BMW Wants to Charge a Monthly Fee for Premium Features; Hackers Want to Fix That

A recent change in how BMW offers heated seats via a subscription model has caused many to search for hacks and workarounds.
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BMW’S heated seats as a service model have inspired drivers to search for hacks. The news that BMW would now charge owners a fee to use the heated seats in their cars—even though they weren’t a paid option when the cars were new—has drawn some criticism. For the past few years, BMW has hidden premium functions like high-beam assist behind a paywall. The pre-installed software option will be accessible for a fee to car owners.

But heated seats are hardware with wiring, switches, and pads integrated into the seat during production. Most importantly, drivers have already paid for this feature. Heated seats won’t gain anything from routine software updates or over-the-air upgrades.

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BMW heated seat by Boereck

The decision by BMW appears to be an easy way to raise revenue

Low-cost airline CEO Michael O’Leary’s suggested he would charge a pound to use the toilet on Ryanair flights. As a defense, he claimed he’d donate the funds to charity. The aim is to eliminate the rear toilets, fit six extra seats, and make flights cheaper for everyone. BMW charges £15 ($18) per month, £150 per year, £250 for three years, or £350 “unlimited” for heated seats in the UK. They are only available as part of a £600 ($720) “comfort pack” when ordering a new 1-series.

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BMW IX 2
BMW IX by Pixelatedfacealex under CC BY-SA 4.0

For many years, more functions have been incorporated into car software, ranging from fancy light shows when the car first starts to more advanced cruise control with speed management and lane-keep assist. These features are activated for premium models and left inactive in others. Some are available as “dealer fit” options, which are sold in the showroom to a buyer picking up their new car.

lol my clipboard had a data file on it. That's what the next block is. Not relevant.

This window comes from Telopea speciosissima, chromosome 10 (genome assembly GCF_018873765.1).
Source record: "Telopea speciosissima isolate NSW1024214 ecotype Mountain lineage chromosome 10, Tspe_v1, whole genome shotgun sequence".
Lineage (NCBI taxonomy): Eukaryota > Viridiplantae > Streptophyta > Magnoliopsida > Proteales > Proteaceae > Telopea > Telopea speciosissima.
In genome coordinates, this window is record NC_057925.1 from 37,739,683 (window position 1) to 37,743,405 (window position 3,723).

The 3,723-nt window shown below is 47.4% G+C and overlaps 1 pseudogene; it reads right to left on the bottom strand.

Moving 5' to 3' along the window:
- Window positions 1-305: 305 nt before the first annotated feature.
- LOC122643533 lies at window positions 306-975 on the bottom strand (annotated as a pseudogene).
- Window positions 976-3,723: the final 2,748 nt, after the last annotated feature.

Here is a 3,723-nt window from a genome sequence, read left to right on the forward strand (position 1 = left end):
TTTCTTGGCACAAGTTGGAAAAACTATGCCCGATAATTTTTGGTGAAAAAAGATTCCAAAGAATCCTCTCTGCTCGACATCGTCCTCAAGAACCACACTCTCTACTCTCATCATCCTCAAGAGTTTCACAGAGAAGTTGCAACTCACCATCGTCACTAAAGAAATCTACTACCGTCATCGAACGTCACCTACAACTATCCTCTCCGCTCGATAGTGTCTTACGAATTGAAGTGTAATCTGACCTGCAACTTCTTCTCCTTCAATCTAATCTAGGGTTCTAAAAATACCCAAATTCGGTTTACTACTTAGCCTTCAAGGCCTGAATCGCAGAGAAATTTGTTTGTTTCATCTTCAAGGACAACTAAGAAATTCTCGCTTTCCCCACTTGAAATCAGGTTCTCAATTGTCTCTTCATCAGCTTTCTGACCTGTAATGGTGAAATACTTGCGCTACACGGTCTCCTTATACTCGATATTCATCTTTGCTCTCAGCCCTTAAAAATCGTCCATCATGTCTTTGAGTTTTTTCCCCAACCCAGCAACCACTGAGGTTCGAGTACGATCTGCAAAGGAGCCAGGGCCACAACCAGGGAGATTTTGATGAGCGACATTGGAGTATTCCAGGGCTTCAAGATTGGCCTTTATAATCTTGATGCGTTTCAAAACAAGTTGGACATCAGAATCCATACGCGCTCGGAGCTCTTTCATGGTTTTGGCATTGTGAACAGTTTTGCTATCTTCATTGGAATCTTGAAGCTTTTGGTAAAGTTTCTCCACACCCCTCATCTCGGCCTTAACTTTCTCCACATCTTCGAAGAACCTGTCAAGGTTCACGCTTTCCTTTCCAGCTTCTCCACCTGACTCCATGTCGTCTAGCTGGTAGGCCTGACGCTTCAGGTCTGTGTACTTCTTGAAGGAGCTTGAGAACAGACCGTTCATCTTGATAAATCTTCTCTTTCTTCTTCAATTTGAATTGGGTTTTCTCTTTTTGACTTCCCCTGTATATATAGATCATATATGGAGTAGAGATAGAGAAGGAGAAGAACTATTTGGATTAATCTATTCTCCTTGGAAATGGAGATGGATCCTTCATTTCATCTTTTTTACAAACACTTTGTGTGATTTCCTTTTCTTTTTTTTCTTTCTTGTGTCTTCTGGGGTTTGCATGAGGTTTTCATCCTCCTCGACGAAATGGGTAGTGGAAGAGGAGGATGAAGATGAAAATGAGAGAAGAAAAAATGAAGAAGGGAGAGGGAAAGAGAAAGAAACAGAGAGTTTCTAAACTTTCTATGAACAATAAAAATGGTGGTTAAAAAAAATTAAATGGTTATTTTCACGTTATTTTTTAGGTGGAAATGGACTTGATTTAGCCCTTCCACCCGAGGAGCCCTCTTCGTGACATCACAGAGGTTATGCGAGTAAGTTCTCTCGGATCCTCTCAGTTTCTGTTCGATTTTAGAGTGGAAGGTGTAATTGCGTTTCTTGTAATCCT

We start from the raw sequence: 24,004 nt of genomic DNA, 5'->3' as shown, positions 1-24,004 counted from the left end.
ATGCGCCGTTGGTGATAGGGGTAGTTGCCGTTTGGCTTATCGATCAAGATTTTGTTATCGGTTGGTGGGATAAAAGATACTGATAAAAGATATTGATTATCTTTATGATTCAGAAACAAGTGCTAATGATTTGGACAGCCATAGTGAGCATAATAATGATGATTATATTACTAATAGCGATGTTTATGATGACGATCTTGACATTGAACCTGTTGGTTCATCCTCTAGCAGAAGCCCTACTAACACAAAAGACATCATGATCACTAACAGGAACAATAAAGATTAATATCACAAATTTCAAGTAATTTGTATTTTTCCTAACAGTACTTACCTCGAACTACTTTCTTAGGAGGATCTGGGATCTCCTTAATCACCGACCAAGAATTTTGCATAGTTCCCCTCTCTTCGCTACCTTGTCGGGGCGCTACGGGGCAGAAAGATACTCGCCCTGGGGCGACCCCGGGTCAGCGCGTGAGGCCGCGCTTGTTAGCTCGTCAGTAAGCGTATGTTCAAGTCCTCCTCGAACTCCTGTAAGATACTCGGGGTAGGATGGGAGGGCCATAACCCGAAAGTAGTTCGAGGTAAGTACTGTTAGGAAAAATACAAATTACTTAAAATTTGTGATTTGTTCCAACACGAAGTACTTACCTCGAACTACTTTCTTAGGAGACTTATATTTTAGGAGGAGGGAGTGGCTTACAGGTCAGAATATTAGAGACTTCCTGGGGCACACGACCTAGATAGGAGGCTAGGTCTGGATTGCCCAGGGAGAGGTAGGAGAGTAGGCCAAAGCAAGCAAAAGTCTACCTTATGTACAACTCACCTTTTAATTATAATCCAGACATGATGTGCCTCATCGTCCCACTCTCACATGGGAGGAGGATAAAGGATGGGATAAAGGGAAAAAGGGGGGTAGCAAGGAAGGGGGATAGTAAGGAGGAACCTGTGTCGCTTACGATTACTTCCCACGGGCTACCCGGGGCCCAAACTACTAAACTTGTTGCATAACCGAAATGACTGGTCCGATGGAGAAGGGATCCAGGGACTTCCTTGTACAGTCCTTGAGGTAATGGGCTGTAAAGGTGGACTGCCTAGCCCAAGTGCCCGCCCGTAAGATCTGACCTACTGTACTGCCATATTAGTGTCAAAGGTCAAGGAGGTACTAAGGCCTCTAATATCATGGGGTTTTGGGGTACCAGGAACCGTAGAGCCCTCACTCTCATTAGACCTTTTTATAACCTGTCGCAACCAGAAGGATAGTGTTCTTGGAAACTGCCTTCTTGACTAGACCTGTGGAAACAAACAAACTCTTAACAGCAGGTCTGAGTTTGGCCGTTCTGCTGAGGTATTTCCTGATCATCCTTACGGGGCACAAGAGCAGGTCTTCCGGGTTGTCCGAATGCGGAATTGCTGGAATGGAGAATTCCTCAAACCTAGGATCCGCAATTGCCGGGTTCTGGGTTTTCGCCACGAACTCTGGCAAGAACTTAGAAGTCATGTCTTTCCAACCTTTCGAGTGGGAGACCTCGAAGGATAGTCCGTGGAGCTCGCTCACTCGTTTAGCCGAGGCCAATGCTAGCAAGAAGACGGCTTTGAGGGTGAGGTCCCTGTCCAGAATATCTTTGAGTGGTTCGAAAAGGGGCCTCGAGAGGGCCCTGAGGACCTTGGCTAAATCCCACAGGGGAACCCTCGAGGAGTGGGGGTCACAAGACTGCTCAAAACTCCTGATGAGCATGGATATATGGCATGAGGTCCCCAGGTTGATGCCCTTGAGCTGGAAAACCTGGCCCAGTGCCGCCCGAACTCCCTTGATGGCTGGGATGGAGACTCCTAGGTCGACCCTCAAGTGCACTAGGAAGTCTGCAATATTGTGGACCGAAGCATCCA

Software as a service (SAAS) is not new in the car world

It’s not surprising to learn that users can go online and find someone who will unlock these “hidden” car features for much less than what the carmaker charges.

According to Iain Litchfield, owner of Litchfield Motors, one of the top auto tuners in the UK, “this has been popular on VW/Audi cars for a while now.” He focuses mainly on cracking engine management systems to gain more power but knows people who can give the latest tune for your adaptive suspension or, indeed, unlock access to your heated seats. 

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According to Litchfield, technologies like Apple Carplay and speech recognition can typically be activated for about £40 ($48). “We didn’t specify the TV option for our 2014 BMW M4, but we were able to enable it in the software. Even though it is forbidden, you may program it to turn on the TV while the car is moving. We adjusted the DAB radio settings, the central locking procedure, and even how long the automatic wipers ran. This kind of customization is prevalent in the BMW community.

BMW is not the first automaker to be involved

The idea of paying to use something already physically available is annoying. While some connected car companies now charge owners to use physical hardware they already bought, some are pushing back. The German automaker is not the first to charge for hardware that is installed even if it wasn’t part of your order. The Caterham Seven’s heated windscreen from the Iconic sports automaker, Caterham Cars, costs a few hundred pounds, which was a reasonable price for a feature that was helpful in a car that wasn’t completely waterproof. The problem was that there was no unheated screen option, so whether you purchased it or not, you would receive it hooked in and prepared to use.